Spinach is a nutrient powerhouse and is loaded with vitamins A, C, E, K as well as iron, calcium, and magnesium.

It’s also low in calories which makes it an excellent choice for those trying to lose weight or maintain a healthy weight.


Kale has become increasingly popular in recent years due to its incredible nutritional value.

It’s rich in vitamins A, C, K as well as calcium and iron.

Kale also contains antioxidants that help protect the body against diseases.


Broccoli is another highly nutritious vegetable that contains vitamin C, K, folate and many other essential nutrients.

It’s also known for its cancer-fighting properties.


Cauliflower is a cruciferous vegetable and is high in fiber along with vitamins C and K.

Eating cauliflower regularly may also help reduce the risk of certain types of cancer.


Carrots are low in calories but very high in vitamin A and beta-carotene which promotes good vision and healthy skin.

They’re also easy to incorporate into your diet since they can be eaten raw or cooked.

In conclusion; these vegetables are just a few examples of the many nutrient-rich options available to us.

Adding them into your daily meals can contribute significantly to keeping you healthy!

Is It Better To Eat Carrots Raw Or Cooked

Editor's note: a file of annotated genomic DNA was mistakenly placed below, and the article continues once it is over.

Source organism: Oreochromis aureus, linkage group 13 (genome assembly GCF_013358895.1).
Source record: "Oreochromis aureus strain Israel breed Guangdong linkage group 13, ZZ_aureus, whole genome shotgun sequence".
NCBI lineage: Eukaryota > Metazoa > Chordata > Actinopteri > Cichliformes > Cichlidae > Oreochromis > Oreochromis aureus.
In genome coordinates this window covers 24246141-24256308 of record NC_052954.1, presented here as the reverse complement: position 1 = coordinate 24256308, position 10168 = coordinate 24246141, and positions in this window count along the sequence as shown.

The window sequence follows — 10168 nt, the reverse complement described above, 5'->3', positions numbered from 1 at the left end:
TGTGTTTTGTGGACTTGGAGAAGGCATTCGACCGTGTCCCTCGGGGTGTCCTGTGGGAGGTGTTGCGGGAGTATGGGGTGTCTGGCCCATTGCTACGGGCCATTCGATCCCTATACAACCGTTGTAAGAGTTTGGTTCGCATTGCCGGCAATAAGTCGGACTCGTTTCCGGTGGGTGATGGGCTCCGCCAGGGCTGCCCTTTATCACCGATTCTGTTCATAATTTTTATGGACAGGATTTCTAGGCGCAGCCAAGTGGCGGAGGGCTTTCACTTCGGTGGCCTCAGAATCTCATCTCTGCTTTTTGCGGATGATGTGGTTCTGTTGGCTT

Kimbap (sometimes written gimbap) is made of steamed white rice and dried seaweed, similar to the Japanese variant. Yet, there are two significant differences: the rice and the filling. Whereas sushi rice is seasoned with vinegar, kimbap is sweeter and cut with sesame oil.
Prep Time: 40 minutes
Cook Time: 15 minutes
Course: Dinner
Cuisine: Korean
Keyword: Kimbap
Servings: 6
Calories: 455kcal


  • nonstick pan


  • 1 large cucumber
  • Sea or kosher salt
  • 3 large eggs
  • Vegetable oil for greasing the pan
  • 6 long ham strips each about 1/4 inch or less thick
  • 1 medium carrot julienned
  • 3 odeng fishcake sheets flat, cut lengthwise into 1/4-inch strips
  • 2 teaspoons grain syrup or oligosaccharide syrup
  • 1 teaspoon soy sauce
  • 1 whole danmuji pickled radish or 6 pre-cut long danmuji sticks for kimbap
  • 6 long pieces Korean braised burdock root for kimbap
  • 3 long strips artificial crab meat surimi in Japanese, cut in half lengthwise for a total of 6
  • 3 cups sushi rice hot cooked
  • 1 1/2 tablespoons sesame oil plus more for brushing
  • 1 1/2 tablespoons sesame seeds crushed roasted
  • 6 sheets gim square


  • Cut the cucumber in half lengthwise and trim the ends. Scrape the seeds from each half using a spoon. Cut each half lengthwise into three long strips, for a total of six strips. Put the cucumber strips on a platter, sprinkle with salt, and toss to coat. Set aside.